The purpose of the company, its registered office, capital, shareholders and share ratios, rules for the payment of capital, the board of directors and representation, auditors (not to be confused with the German auditing board!) and the distribution of profits should be set out in the articles of association.

The articles can be amended by a simple majority, with certain exceptions.

4. Liability of shareholders in a public limited company.

A joint-stock company is subject to legal liability, criminal liability and liability for public debts. Depending on the situation, members of the board of directors, incorporators or third parties are liable.

Shareholders are liable only with the company’s assets. Members of the board of directors may be criminally liable if they breach certain duties and may be fined or imprisoned. A public limited company is generally liable for public debts such as taxes, tax penalties, legal costs, fees, etc.

5. Organs of a joint-stock company.

According to the law, a Turkish joint-stock company has two organs:

General Assembly, as amended by Article 407 and following:

The general assembly consists of a meeting in which the shareholders exercise their rights with respect to the joint-stock company. A distinction must be made between ordinary and extraordinary general meetings. The general meeting should be held within three months of the end of each financial year.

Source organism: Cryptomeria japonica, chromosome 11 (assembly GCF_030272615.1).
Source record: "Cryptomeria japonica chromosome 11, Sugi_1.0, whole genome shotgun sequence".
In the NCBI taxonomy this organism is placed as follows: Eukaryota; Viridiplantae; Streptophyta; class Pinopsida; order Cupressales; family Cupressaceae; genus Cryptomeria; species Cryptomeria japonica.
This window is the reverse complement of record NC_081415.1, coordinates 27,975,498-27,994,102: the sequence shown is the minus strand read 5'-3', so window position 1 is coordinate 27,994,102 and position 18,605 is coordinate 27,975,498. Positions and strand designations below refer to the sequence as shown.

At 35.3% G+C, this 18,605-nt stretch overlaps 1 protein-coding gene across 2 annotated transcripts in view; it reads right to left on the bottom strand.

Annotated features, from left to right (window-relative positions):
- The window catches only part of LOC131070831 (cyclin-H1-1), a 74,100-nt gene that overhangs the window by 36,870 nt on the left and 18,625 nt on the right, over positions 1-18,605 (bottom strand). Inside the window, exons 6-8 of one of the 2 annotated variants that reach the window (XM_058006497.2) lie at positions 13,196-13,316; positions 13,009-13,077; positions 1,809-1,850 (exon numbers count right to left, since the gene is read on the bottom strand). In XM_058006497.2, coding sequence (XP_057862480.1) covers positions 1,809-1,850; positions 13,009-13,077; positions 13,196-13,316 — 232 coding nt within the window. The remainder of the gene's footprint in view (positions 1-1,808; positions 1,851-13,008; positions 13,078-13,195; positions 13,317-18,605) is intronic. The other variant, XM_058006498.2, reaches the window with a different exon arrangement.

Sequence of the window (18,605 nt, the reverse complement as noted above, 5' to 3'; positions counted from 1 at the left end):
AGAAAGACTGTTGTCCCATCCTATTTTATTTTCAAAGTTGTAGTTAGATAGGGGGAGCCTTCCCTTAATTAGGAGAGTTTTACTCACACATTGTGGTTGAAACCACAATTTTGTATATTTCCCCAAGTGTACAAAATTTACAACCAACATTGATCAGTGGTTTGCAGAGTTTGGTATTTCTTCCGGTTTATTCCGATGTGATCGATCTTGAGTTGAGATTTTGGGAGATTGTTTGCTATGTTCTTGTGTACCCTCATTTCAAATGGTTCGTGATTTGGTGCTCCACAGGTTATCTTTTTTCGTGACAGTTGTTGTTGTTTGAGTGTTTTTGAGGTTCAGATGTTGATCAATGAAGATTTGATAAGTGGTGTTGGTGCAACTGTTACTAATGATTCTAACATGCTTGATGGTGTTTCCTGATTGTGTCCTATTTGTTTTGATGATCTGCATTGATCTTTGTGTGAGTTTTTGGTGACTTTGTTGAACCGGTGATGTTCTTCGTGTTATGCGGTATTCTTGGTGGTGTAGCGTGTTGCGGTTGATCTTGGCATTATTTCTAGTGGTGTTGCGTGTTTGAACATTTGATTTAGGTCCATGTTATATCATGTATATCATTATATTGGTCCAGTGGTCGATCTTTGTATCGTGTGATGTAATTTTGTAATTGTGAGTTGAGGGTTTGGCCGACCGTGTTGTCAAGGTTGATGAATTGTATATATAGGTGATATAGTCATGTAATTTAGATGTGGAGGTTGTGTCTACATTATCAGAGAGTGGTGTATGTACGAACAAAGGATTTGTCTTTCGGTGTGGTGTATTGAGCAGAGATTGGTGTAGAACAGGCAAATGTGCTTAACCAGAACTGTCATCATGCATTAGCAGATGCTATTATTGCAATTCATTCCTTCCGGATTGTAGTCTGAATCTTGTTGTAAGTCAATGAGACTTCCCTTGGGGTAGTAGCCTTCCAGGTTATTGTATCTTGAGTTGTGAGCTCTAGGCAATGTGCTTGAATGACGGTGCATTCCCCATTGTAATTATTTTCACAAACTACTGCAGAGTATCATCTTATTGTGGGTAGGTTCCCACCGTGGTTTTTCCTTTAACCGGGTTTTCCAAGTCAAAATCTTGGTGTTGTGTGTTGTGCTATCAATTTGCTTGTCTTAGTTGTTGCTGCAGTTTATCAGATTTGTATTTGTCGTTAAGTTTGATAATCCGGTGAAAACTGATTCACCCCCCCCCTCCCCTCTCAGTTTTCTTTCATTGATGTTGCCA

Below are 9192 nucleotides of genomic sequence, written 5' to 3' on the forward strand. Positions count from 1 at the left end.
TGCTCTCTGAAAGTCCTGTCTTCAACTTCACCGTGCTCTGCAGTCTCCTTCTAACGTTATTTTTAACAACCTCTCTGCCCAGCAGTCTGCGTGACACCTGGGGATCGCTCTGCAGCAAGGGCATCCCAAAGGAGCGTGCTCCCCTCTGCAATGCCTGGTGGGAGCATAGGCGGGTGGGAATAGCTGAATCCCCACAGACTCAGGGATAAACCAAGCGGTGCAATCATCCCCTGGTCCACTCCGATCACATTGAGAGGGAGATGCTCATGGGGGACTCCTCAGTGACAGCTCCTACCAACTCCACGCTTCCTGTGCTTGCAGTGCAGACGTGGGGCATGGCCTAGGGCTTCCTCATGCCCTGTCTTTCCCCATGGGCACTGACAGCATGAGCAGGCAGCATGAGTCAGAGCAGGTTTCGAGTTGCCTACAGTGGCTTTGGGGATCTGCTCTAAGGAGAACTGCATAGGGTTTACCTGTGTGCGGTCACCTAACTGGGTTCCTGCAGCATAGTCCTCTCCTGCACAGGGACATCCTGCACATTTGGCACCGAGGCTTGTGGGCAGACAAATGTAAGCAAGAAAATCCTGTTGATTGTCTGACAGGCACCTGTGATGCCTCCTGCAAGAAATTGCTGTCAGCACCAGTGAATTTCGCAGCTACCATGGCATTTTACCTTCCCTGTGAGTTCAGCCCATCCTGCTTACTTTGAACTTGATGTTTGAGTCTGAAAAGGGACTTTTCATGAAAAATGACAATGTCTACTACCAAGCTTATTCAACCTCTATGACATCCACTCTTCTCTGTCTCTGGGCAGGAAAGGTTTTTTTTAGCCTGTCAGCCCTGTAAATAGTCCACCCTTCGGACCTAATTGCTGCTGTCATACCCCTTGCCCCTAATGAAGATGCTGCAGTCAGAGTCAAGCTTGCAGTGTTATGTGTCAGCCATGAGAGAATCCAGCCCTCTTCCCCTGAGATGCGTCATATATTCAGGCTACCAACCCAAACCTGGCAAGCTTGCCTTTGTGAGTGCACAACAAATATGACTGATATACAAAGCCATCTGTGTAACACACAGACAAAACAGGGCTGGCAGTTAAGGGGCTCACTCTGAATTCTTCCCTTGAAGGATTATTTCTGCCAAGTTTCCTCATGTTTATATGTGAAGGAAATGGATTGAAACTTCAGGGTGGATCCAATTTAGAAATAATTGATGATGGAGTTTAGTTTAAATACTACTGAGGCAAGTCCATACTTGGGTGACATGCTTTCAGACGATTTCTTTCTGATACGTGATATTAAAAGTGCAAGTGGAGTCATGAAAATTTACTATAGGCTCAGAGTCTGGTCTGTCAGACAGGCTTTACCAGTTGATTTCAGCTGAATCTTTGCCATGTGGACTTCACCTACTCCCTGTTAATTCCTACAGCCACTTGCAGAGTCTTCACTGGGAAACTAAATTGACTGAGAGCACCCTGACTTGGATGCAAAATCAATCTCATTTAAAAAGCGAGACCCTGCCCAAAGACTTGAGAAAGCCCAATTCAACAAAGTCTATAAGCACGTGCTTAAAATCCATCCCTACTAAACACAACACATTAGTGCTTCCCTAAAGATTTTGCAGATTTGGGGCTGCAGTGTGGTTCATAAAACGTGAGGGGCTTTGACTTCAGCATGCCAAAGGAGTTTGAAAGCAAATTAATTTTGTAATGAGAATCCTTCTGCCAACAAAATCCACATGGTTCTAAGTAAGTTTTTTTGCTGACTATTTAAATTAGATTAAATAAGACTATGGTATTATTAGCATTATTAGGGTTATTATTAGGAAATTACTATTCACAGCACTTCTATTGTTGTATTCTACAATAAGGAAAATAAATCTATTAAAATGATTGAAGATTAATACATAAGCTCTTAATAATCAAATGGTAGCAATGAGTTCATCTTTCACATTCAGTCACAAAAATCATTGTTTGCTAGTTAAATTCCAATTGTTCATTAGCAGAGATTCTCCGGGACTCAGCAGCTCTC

Resolutions are passed by a simple majority of the votes present. Decisions are mainly taken on amendments to the Articles of Association. The Annual General Meeting also appoints the Executive Board, makes important decisions on company policy and approves the balance sheet and profit and loss account.

The board of directors of a public limited company as amended by Article 359 ff.

The board of directors may consist of one or more natural or legal persons. The only condition is that at least one member of the board of directors must be a Turkish citizen and a permanent resident of Turkey.

According to the new version, third party management is also possible. This means that persons who are not shareholders can be elected to the board of directors.

The maximum term of office for a director is three years. Unless the articles of association provide otherwise, directors are eligible for re-election after this period.